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Abortion debate has dominated this election year. Here are Tuesday’s races to watch

Access to abortion has been a frequent topic in campaign debates and advertising, as it has since the U.S. Supreme Court issued its decision in June last year overturning Roe vs. Wade

Protesters are seen in the Wisconsin Capitol Rotunda
Protesters are seen in the Wisconsin Capitol Rotunda during a march supporting overturning Wisconsin's near total ban on abortion, Jan. 22, 2023, in Madison, Wis.Morry Gash (AP)

The most-watched races in Tuesday’s off-year general election have all been dominated by the ongoing debate over abortion rights. From a reelection bid for governor in Kentucky to a statewide ballot measure in Ohio to state legislative elections in Virginia, access to abortion has been a frequent topic in campaign debates and advertising, as it has since the U.S. Supreme Court issued its decision in June last year overturning Roe vs. Wade.

Here’s a look at three major races and how abortion has shaped each contest.

Kentucky governor

Democratic Gov. Andy Beshear seeks a second term in a heavily Republican state Donald Trump carried twice. The GOP nominee is Daniel Cameron, who succeeded Beshear as state attorney general.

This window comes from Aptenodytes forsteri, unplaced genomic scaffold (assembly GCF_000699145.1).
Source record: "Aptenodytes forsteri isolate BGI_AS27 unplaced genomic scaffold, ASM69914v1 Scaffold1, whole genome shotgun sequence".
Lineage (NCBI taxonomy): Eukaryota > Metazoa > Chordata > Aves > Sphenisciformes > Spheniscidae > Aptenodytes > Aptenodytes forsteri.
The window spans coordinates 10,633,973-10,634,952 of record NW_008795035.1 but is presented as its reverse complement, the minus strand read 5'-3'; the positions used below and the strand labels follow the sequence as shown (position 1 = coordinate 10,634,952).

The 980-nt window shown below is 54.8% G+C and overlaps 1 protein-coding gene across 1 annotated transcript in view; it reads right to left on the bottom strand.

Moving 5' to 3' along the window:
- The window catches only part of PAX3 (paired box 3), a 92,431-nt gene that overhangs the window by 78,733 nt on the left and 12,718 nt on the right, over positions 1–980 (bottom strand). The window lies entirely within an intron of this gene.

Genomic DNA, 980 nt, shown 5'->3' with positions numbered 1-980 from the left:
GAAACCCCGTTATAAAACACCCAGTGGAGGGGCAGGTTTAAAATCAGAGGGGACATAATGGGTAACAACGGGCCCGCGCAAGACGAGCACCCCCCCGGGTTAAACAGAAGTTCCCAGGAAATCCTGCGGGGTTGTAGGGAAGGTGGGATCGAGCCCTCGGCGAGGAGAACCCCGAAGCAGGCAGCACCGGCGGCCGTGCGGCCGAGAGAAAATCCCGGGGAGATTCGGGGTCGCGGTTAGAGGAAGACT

Beshear has called the state’s restrictive abortion law “extremist” for not allowing exceptions in cases of rape and incest. He also vetoed a proposal banning abortions after 15 weeks. Cameron says he supports the state law and that as governor he would sign a bill amending it to allow rape and incest exceptions. But at times he has had difficulty clarifying what exceptions he favors.

Beshear, the son of former two-term Democratic Gov. Steve Beshear, was first elected in 2019 when he defeated GOP incumbent Matt Bevin by less than half a percentage point. Cameron is a former aide to U.S. Senate Minority Leader Mitch McConnell and endorsed by Trump. If elected, he would become the first Black Republican governor since Reconstruction.

Ohio constitutional amendment on abortion

Ohio voters will decide whether to amend the state Constitution to protect access to abortion services. The measure would establish the right to “make and carry out one’s own reproductive decisions” on matters including abortion, contraception and fertility treatment. It would also allow for abortions to be banned once it has been established that the fetus can survive outside of the womb, unless a physician determines that continuing with the pregnancy would endanger the patient’s “life or health.”

In August, voters rejected a measure that would have made it more difficult to approve Tuesday’s abortion proposal. That contest was seen as a proxy fight on reproductive rights and received national attention.

Virginia General Assembly

Control of both chambers of Virginia’s state legislature is up for grabs, with Republicans holding a narrow majority in the state House and Democrats leading the state Senate. Either or both chambers could flip and possibly give Republicans full control of state government. That would clear the way for Republican Gov. Glenn Youngkin to implement a ban on abortions after 15 weeks with exceptions for rape, incest and when the mother’s life is endangered. Democratic candidates have campaigned heavily on the issue.

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